You Can't Get There from Here: On the Gap Between Realist Theory and "Realist" Foreign Policy | 2022 | Events
Scholars identifying with the realist school of international relations theory are among the most vocal critics of U.S. foreign policy. They seek to bolster the legitimacy of their critiques by emphasizing their status as adherents to the realist tradition, which purports to offer a deeper understanding of international relations than that generated by other traditional viewpoints or modern social scientific research. However, there is a persistent gap between realist theory and realist foreign policy critiques. Realist theory argues that state motivations are difficult to discern, symmetrical across states, and concerned with power and that domestic politics plays a secondary role in determining state behavior. Realist foreign policy critiques posit that other states are defensively motivated security seekers, while the United States is irrationally aggressive because of domestic political pathologies. As a result, realist foreign policy is substantially more dovish than realist theory warrants. While realist critiques may be correct in certain instances, they should be granted no authority based on an imagined derivation from realist theory. I illustrate the argument with a simple game theoretic model of NATO enlargement and then trace this pattern from Morgenthau's opposition to the Vietnam War, to the nuclear debates of the 1980s, to recent debates over grand strategy, "liberal hegemony" and "restraint."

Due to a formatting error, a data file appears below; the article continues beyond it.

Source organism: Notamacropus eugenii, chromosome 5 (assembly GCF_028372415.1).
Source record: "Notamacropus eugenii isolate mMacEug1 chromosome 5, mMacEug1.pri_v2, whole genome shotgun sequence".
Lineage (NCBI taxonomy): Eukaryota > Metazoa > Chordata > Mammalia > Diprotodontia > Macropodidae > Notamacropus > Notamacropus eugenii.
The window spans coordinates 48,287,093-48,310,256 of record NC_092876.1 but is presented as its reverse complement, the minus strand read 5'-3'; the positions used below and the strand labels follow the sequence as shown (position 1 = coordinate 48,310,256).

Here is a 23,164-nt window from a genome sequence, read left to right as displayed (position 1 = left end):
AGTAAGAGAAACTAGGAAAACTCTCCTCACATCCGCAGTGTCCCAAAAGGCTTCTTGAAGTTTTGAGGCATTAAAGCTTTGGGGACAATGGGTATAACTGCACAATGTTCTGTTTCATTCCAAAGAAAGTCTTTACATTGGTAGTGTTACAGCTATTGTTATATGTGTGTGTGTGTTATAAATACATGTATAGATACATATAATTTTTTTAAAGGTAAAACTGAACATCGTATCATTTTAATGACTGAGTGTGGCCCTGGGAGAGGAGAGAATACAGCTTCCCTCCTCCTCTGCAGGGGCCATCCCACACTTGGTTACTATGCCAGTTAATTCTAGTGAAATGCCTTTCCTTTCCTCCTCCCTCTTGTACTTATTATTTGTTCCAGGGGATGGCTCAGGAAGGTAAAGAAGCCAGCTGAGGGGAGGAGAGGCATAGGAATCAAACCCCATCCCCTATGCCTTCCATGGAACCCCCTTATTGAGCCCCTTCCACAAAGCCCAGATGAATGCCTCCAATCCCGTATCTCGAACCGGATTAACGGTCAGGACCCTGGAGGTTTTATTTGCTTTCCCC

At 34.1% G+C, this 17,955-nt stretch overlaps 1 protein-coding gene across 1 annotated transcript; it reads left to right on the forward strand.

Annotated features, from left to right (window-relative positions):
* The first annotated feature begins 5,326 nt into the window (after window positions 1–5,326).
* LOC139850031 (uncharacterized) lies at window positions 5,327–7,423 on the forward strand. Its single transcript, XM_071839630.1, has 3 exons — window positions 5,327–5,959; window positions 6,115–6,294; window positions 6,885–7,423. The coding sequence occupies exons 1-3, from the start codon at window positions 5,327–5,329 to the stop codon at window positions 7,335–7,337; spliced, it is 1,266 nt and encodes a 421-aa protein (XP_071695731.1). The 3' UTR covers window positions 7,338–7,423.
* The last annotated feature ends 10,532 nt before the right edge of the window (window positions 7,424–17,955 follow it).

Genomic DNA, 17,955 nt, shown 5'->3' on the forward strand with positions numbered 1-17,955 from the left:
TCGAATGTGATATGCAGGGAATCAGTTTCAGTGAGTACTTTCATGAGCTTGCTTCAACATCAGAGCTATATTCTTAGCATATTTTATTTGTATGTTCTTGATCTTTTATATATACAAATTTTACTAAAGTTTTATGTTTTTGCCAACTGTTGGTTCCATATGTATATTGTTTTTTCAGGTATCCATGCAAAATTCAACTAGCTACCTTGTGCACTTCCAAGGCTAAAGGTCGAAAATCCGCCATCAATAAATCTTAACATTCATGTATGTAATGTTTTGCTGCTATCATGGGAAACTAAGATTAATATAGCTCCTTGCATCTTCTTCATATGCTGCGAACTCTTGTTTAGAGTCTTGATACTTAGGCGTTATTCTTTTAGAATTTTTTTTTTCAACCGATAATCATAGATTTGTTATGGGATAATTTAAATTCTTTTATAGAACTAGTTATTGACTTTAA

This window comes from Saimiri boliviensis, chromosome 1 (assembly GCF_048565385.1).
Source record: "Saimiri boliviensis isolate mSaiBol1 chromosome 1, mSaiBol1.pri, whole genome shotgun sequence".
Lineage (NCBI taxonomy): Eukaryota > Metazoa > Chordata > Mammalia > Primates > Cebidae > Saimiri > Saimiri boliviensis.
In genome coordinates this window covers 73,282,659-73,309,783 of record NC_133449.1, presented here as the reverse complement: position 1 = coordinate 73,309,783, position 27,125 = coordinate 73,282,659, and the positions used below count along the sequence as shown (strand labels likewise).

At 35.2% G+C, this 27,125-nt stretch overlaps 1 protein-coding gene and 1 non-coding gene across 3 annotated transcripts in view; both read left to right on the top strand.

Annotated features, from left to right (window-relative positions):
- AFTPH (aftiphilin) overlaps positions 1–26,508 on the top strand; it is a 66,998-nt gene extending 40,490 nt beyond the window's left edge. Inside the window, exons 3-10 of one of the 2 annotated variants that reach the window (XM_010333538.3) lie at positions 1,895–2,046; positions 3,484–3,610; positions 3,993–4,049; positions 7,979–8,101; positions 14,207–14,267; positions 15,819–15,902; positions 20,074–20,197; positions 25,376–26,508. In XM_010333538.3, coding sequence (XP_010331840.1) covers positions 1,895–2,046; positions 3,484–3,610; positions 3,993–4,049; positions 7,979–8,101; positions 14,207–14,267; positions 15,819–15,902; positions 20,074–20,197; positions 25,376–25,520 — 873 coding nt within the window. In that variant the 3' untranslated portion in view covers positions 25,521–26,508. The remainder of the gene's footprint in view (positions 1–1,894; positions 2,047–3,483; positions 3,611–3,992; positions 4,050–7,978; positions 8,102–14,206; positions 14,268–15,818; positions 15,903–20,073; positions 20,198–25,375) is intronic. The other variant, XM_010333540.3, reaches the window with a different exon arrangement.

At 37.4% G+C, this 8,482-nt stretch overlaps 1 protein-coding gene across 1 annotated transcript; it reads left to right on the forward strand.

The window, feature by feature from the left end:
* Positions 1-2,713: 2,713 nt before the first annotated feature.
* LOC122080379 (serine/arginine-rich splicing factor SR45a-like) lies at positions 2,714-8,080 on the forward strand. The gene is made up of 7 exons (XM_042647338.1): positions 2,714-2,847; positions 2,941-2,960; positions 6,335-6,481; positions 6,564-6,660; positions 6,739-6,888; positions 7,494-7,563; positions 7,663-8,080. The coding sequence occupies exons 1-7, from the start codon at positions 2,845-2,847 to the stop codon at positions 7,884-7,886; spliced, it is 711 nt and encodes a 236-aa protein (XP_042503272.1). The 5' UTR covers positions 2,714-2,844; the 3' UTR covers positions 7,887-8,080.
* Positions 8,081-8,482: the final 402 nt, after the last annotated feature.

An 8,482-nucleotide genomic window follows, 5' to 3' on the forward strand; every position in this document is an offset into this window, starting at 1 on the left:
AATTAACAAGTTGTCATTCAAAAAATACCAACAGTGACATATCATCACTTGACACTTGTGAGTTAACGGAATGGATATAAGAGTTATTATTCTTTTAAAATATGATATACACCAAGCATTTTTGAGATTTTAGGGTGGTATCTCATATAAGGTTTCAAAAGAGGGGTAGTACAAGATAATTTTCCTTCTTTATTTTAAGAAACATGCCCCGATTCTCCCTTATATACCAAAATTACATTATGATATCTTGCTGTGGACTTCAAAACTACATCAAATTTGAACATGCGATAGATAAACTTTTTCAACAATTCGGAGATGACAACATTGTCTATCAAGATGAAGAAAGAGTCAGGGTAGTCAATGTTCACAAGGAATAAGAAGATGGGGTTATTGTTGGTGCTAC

Andrew Kydd received his Ph. D. in Political Science from the University of Chicago in 1996 and taught at the University of California, Riverside and Harvard University before joining the Department of Political Science at the University of Wisconsin in the fall of 2007. His interests center on the game theoretic analysis of international security issues such as proliferation, terrorism, trust and conflict resolution. He has published articles in the American Political Science Review, International Organization, World Politics, and International Security, among other journals. His book, Trust and Mistrust in International Relations, was published in 2005 by Princeton University Press and won the 2006 Conflict Processes Best Book Award.